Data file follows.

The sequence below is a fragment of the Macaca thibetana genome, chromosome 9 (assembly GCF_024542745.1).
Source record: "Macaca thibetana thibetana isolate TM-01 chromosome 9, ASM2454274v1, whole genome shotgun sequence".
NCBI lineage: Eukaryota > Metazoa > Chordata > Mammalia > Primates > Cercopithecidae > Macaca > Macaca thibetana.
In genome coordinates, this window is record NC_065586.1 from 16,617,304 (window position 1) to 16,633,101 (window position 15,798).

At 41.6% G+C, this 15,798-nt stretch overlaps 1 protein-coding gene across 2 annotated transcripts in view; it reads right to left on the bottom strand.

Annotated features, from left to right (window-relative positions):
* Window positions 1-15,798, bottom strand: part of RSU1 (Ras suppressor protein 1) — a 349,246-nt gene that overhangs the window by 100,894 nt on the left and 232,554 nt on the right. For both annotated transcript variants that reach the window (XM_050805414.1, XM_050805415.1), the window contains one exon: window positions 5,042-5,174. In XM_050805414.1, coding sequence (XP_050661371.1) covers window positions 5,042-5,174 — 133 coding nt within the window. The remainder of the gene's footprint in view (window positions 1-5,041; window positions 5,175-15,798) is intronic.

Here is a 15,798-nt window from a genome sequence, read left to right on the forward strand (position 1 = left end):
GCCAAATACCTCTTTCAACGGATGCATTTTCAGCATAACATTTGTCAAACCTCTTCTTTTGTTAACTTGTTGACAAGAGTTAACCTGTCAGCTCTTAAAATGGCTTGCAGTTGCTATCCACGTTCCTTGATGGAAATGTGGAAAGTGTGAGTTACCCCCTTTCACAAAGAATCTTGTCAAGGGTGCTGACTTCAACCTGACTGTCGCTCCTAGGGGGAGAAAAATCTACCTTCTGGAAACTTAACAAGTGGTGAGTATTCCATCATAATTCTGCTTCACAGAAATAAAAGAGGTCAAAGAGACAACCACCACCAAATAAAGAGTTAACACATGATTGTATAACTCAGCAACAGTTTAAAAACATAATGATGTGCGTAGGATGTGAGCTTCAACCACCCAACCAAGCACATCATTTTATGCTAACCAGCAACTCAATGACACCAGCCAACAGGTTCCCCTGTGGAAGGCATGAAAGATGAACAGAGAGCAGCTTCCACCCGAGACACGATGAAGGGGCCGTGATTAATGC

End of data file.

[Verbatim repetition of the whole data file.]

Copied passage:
The sequence below is a fragment of the Macaca thibetana genome, chromosome 9 (assembly GCF_024542745.1).
Source record: "Macaca thibetana thibetana isolate TM-01 chromosome 9, ASM2454274v1, whole genome shotgun sequence".
NCBI lineage: Eukaryota > Metazoa > Chordata > Mammalia > Primates > Cercopithecidae > Macaca > Macaca thibetana.
In genome coordinates, this window is record NC_065586.1 from 16,617,304 (window position 1) to 16,633,101 (window position 15,798).

At 41.6% G+C, this 15,798-nt stretch overlaps 1 protein-coding gene across 2 annotated transcripts in view; it reads right to left on the bottom strand.

Annotated features, from left to right (window-relative positions):
* Window positions 1-15,798, bottom strand: part of RSU1 (Ras suppressor protein 1) — a 349,246-nt gene that overhangs the window by 100,894 nt on the left and 232,554 nt on the right. For both annotated transcript variants that reach the window (XM_050805414.1, XM_050805415.1), the window contains one exon: window positions 5,042-5,174. In XM_050805414.1, coding sequence (XP_050661371.1) covers window positions 5,042-5,174 — 133 coding nt within the window. The remainder of the gene's footprint in view (window positions 1-5,041; window positions 5,175-15,798) is intronic.

Here is a 15,798-nt window from a genome sequence, read left to right on the forward strand (position 1 = left end):
GCCAAATACCTCTTTCAACGGATGCATTTTCAGCATAACATTTGTCAAACCTCTTCTTTTGTTAACTTGTTGACAAGAGTTAACCTGTCAGCTCTTAAAATGGCTTGCAGTTGCTATCCACGTTCCTTGATGGAAATGTGGAAAGTGTGAGTTACCCCCTTTCACAAAGAATCTTGTCAAGGGTGCTGACTTCAACCTGACTGTCGCTCCTAGGGGGAGAAAAATCTACCTTCTGGAAACTTAACAAGTGGTGAGTATTCCATCATAATTCTGCTTCACAGAAATAAAAGAGGTCAAAGAGACAACCACCACCAAATAAAGAGTTAACACATGATTGTATAACTCAGCAACAGTTTAAAAACATAATGATGTGCGTAGGATGTGAGCTTCAACCACCCAACCAAGCACATCATTTTATGCTAACCAGCAACTCAATGACACCAGCCAACAGGTTCCCCTGTGGAAGGCATGAAAGATGAACAGAGAGCAGCTTCCACCCGAGACACGATGAAGGGGCCGTGATTAATGC